Isn't it a shame when a good yarn dies? There's this lovely story about Ferdy Kübler, for instance....
Tales from the peloton, August 4, 2007
One of the beautiful things about cycling is all the outrageous stories that get passed down through the generations. Sometimes the sagas are embellished a bit along the way, and keep growing like a big childhood game of 'telephone'. Cyclingnews' Les Woodland recounts another tale from the distant past.
Isn't it a shame when a good yarn dies? There's this lovely story about Ferdy KÃ¼bler, for instance. It says that in 1955 he was riding Mont Ventoux for the first time in the Tour de France when, characteristically, he went into a frantic attack from the start. Astonished and no doubt hoping not to have to retaliate, RaphaÃ«l GÃ©miniani turned to him, told him to calm down, and said: "The Ventoux isn't a mountain like any other."
"Ferdy attack now. France ready?" -Ferdinand 'Ferdy' Kübler was a spirited and impulsive rider with questionable French
To which KÃ¼bler replied in his characteristic way: "Ferdy also not racer like others; Ferdy grand champion win at Avignon." After which he attacked again 10km from the top, began foaming at the mouth, started weaving about the road and became delirious. On the way into Avignon where he thought he'd win, having been passed by GÃ©miniani and by Louison Bobet, he ran into a bar. When he re-emerged and got on his bike and prepared to go off the wrong way, a startled drinker grabbed him and pointed him in the right direction.
KÃ¼bler then stared at him and shouted: "Stand back! Ferdy's going to explode!"
As stories go, it's hard to beat, isn't? The trouble is that the bit about "Ferdy also not racer like others" isn't true. Not according to KÃ¼bler, anyway. I can't speak for the cafÃ© incident but in a recent interview in the French magazine VÃ©lo, KÃ¼bler says: "It's not true. I never said that. GÃ©miniani is a great storyteller. In the peloton his nickname was Telephone. We're good friends but this story, it isn't true."
What certainly is true, though, is that KÃ¼bler decided at the end of that day that he wasn't going to ride any further. He announced that he was giving up racing, went to his room covered with plasters and bandages from his crashes on the way down the Ventoux, had a bad night's sleep and pulled out of the Tour next morning with the words "He is too old, Ferdy, he is too sick. Ferdy killed himself on the Ventoux."
He walked out of the Tour and never rode it again. Instead, he bought a flower shop in ZÃ¼rich, the city near which he still lives and where he is the oldest living winner of the Tour de France.
Switzerland has a number of official languages and French is one of them. But KÃ¼bler comes from the German-speaking region and to this day he is still too shy about his talent in French to speak it very often.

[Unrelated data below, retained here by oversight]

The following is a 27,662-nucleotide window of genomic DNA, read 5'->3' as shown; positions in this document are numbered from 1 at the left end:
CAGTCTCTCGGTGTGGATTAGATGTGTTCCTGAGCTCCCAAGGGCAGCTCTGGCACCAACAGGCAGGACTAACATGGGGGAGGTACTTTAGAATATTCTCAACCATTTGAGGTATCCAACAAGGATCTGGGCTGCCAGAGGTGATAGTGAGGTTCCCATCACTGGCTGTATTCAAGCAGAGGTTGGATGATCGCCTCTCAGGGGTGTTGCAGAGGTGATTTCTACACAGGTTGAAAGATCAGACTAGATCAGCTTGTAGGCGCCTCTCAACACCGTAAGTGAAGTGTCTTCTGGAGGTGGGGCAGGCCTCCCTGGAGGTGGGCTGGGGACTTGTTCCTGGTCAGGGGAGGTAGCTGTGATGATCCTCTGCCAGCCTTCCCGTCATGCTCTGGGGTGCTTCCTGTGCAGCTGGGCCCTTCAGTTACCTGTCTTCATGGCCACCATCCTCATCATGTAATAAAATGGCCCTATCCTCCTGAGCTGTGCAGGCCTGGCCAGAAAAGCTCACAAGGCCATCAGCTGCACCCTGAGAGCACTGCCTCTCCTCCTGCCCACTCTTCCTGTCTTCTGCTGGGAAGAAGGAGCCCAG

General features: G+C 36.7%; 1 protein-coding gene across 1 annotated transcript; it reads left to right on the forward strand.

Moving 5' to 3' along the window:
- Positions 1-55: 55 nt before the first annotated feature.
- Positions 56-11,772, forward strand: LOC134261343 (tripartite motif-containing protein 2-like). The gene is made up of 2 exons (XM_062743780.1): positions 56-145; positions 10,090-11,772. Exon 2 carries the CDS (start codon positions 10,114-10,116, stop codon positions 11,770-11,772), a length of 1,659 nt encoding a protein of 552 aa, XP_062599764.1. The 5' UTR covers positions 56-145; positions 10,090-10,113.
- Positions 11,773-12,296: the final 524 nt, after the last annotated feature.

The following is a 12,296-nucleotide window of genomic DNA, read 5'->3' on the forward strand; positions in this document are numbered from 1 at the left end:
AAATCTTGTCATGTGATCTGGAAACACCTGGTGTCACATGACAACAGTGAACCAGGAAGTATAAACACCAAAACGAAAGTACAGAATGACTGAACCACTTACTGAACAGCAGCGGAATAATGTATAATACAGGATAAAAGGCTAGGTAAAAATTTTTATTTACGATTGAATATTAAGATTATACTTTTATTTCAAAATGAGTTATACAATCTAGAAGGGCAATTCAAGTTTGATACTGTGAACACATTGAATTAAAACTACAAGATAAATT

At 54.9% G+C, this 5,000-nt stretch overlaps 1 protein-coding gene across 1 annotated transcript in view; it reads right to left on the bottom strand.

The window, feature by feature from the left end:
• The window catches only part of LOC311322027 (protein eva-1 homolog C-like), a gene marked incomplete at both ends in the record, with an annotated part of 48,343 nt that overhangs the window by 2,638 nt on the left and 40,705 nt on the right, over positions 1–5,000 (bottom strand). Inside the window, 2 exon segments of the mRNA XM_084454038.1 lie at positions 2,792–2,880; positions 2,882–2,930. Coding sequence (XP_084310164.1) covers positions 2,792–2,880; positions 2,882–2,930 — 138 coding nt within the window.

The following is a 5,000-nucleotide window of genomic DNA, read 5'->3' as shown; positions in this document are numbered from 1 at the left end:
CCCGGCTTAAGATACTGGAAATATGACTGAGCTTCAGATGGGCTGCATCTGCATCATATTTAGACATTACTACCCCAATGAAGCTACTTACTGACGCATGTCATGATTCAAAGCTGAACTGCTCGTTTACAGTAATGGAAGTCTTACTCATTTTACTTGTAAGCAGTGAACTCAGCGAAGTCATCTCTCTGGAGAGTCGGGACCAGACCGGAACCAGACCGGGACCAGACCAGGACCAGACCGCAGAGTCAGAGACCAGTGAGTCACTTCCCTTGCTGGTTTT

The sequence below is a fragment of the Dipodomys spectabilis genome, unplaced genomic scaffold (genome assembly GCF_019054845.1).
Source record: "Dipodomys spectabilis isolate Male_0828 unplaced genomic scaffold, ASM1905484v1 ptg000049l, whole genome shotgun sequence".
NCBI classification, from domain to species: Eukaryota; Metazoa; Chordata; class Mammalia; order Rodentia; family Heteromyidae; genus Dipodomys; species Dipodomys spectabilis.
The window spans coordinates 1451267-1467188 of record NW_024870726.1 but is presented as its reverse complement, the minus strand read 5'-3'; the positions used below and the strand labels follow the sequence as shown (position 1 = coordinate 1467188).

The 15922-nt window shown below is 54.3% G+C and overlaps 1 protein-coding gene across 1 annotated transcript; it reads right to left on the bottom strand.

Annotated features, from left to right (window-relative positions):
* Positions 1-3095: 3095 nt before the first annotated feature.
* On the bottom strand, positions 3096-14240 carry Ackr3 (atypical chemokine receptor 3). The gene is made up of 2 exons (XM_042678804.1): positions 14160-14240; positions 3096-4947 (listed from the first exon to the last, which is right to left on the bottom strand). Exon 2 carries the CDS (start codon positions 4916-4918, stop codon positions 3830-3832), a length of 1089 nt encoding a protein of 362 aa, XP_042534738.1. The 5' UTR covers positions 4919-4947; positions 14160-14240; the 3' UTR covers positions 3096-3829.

GÃ©miniani used to make a lot of KÃ¼bler's eccentric French and his equally eccentric nature. When Gem hung his bike on the hook, he took up not the flower business but a seat in a team car. And there, he said, KÃ¼bler would drop back to talk to him and to other managers, warning them "Ferdy attack soon. You ready?" And then, having let the message sink in, he'd drop back again to underline it, "Ferdy big horse. Ferdy attack. Your boys ready?"
GÃ©miniani has never been a patient man. He is not erudite or overeducated. He is not especially tolerant. And so when KÃ¼bler repeated his warnings a third time - "Ferdy attack now. France ready?" - GÃ©miniani leaned out of his car window and replied in mocking and deliberately bad French, "Ferdy shut up now or Ferdy get head knocked in."
Or at any rate, that's what GÃ©miniani says he said. I rather hope he really did. Sometimes stories are just too good not to be true. As John Steinbeck once observed, just because something isn't true doesn't mean it never happened.
KÃ¼bler these days is a lean and sprightly man approaching 90. Another couple of years, that's all, and to look at him there's every chance he'll make that and more. In 1983, the Swiss voted him their greatest sportsman of the previous 50 years. During July he was most likely following the Tour on television as usual.
He's not one of those old-timers who insists it was better in the olden days. In fact he's insistent that it's much better now - not least for the riders. KÃ¼bler remembers: "In those days we had to change our own tyres when we punctured. I got a flat once and my domestique, Emilio Croci-Torti, helped me. I saw him, when it was cold, tearing a tubular off the rim with his teeth. Word of honour. It was unbelievable.
"And we had to ride with a spare tyre wrapped round our shoulders. My speciality was to put them round my shoulders just so, with the valve just where it ought to go. You had to, because if you crashed, the valve could cut into your back. And then, with the spectators, 'Hup Ferdy!', a little tap on the shoulder and the valve stuck into you. But they could tap me as I passed because there was no risk. That wasn't the case with everyone.
"And every morning at the start, we got a card with the name of the hotel we'd be staying at that night. We had to get there on our bikes after the finish, which often wasn't easy. And showers! They'd be a real luxury. On the Tour, you'd often get to a hotel where they'd be just one room set up as a bathroom for everybody, with a single bath. It was full of water but it was never emptied. You had to share it with your team-mates, so you can imagine the colour at the end of it. And the toilets, they were the same. I once even ended up with the handle of the chain in my hands.
"One night, I couldn't find the bathroom so I went to reception to ask. And they gave me a bowl of water. Imagine that after 270 kilometres and four cols!"
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